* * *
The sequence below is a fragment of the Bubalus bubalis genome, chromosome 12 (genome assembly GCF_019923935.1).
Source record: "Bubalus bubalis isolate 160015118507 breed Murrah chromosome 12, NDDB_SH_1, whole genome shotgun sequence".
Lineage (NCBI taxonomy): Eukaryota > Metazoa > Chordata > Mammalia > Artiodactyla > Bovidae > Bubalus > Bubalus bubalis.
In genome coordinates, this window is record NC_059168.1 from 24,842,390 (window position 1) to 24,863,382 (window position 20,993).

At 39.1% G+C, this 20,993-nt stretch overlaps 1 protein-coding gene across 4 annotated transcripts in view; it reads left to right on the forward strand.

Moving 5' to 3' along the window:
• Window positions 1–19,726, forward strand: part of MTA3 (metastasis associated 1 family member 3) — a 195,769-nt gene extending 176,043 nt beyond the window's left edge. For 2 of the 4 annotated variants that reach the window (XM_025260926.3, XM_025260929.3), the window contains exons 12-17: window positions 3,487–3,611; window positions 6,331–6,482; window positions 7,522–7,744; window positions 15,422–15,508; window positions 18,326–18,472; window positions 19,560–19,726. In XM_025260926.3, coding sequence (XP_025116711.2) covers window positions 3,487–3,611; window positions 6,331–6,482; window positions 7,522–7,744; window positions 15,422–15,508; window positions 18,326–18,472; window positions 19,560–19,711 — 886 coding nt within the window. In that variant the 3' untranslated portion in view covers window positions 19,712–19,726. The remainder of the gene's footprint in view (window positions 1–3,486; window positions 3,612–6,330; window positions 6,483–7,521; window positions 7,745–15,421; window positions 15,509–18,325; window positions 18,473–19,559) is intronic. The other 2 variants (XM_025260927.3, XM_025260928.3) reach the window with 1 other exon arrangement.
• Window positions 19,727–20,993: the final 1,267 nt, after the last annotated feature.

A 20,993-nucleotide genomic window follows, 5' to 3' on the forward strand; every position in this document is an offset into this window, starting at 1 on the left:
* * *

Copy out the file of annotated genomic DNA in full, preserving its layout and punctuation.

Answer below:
The sequence below is a fragment of the Bubalus bubalis genome, chromosome 12 (genome assembly GCF_019923935.1).
Source record: "Bubalus bubalis isolate 160015118507 breed Murrah chromosome 12, NDDB_SH_1, whole genome shotgun sequence".
Lineage (NCBI taxonomy): Eukaryota > Metazoa > Chordata > Mammalia > Artiodactyla > Bovidae > Bubalus > Bubalus bubalis.
In genome coordinates, this window is record NC_059168.1 from 24,842,390 (window position 1) to 24,863,382 (window position 20,993).

At 39.1% G+C, this 20,993-nt stretch overlaps 1 protein-coding gene across 4 annotated transcripts in view; it reads left to right on the forward strand.

Moving 5' to 3' along the window:
• Window positions 1–19,726, forward strand: part of MTA3 (metastasis associated 1 family member 3) — a 195,769-nt gene extending 176,043 nt beyond the window's left edge. For 2 of the 4 annotated variants that reach the window (XM_025260926.3, XM_025260929.3), the window contains exons 12-17: window positions 3,487–3,611; window positions 6,331–6,482; window positions 7,522–7,744; window positions 15,422–15,508; window positions 18,326–18,472; window positions 19,560–19,726. In XM_025260926.3, coding sequence (XP_025116711.2) covers window positions 3,487–3,611; window positions 6,331–6,482; window positions 7,522–7,744; window positions 15,422–15,508; window positions 18,326–18,472; window positions 19,560–19,711 — 886 coding nt within the window. In that variant the 3' untranslated portion in view covers window positions 19,712–19,726. The remainder of the gene's footprint in view (window positions 1–3,486; window positions 3,612–6,330; window positions 6,483–7,521; window positions 7,745–15,421; window positions 15,509–18,325; window positions 18,473–19,559) is intronic. The other 2 variants (XM_025260927.3, XM_025260928.3) reach the window with 1 other exon arrangement.
• Window positions 19,727–20,993: the final 1,267 nt, after the last annotated feature.

A 20,993-nucleotide genomic window follows, 5' to 3' on the forward strand; every position in this document is an offset into this window, starting at 1 on the left: